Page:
Feb 5, 2001
after a vaginal penetration from a man he informed me that he had herpes(fine time!) 12 days later a had a severe outbreak ------------IN MY MOUTH -- as I do have a history of herpes 1. That was 12 days later. It is NOW 22 weeks later and I am still negative on an antibody ELISA. I never got genital herpes but the fear of hiv has been ever-present. Question is: Could that 12 day "coincidental" oral herpes 1 been something to do with ARS? The guy was on a suppressant drug for his herpes and I know now there can be shedding so transmission could still have been possible. Second question is :Why do people take suppressant meds for genital herpes in the first place? Is that a "bell-ringer" that he did in fact have hiv because his immunity was so suppressed from the hiv that he had to take it? Questions have been a "mystery" to me and have not gotten an answer -- would appreciate your insight.
Response from Mr. Kull
It is normal for people to start asking many questions after having an experience like yours. The only way to really know if you have been HIV infected is to get an HIV antibody test. Otherwise, you are just going to scare yourself silly by over-analyzing every detail of the situation.
Taking medication to prevent an outbreak of genital herpes is in no way a sign that he was HIV infected. People who experience outbreaks sometimes prefer to take medication on a consistent basis to prevent the frequency and duration of outbreaks. It is not always clear why some people have more severe or frequent outbreaks than others.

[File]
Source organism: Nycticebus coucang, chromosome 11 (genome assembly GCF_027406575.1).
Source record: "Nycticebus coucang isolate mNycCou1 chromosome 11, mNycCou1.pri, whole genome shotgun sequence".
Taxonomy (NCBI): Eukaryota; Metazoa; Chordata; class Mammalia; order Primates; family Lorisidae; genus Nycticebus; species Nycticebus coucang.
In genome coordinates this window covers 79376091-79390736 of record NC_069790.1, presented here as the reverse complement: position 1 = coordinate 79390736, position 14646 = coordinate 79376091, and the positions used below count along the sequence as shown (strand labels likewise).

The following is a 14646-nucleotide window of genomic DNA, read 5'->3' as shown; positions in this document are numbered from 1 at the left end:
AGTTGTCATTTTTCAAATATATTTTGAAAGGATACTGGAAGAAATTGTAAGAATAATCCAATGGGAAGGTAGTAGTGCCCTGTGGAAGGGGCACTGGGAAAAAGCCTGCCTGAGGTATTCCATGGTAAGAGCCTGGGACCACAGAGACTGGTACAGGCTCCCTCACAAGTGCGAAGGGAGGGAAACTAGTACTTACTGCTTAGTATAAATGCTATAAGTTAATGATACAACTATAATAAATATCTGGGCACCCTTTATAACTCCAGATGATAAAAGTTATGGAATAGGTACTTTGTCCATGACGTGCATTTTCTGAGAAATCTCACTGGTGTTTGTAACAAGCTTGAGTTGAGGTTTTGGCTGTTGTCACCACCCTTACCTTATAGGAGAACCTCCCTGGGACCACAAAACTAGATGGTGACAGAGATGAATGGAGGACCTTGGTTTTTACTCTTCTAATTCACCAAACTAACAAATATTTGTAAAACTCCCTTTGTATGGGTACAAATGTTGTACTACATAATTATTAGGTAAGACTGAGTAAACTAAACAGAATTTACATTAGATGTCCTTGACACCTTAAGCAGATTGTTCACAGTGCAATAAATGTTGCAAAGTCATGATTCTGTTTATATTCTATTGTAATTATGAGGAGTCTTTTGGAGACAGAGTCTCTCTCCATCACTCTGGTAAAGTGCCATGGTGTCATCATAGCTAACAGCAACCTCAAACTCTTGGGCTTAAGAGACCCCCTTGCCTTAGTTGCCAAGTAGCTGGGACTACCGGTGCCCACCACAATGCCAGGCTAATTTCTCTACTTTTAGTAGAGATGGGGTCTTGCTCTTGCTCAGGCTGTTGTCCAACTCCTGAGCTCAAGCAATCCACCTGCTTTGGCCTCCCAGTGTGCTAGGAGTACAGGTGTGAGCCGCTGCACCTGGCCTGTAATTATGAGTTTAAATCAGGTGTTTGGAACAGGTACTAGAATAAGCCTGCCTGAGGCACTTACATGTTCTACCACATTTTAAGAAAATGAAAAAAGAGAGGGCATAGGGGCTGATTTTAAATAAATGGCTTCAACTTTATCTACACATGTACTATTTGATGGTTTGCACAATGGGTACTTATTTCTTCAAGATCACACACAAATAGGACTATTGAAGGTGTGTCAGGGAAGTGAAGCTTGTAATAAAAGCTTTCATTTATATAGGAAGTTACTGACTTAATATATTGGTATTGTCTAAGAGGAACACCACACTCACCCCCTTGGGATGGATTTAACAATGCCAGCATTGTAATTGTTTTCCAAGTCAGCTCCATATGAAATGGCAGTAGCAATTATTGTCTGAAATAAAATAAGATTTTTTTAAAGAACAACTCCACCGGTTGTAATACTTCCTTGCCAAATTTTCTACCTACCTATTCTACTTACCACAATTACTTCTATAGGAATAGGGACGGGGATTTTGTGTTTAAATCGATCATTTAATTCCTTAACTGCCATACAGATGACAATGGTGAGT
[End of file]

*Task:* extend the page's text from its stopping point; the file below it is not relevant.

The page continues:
Get Email Notifications When This Forum Updates or Subscribe With RSS
- Is Sore Throat A Symptom Of Acute HIV Infection?
- Itchy Skin After Getting Head Sign Of HIV AIDS
- How Does Hydrogen Peroxide Cure Vaginal Infections?
- What Is The Rate Of Death To Teens From Stds?
- 6 Months Hiv Test Was Nonreactive After Unprotected Oral Sex
- Can I Move On After A 9 Month Hiv Test?
This forum is designed for educational purposes only, and experts are not rendering medical, mental health, legal or other professional advice or services. If you have or suspect you may have a medical, mental health, legal or other problem that requires advice, consult your own caregiver, attorney or other qualified professional.
Experts appearing on this page are independent and are solely responsible for editing and fact-checking their material. Neither TheBody.com nor any advertiser is the publisher or speaker of posted visitors' questions or the experts' material.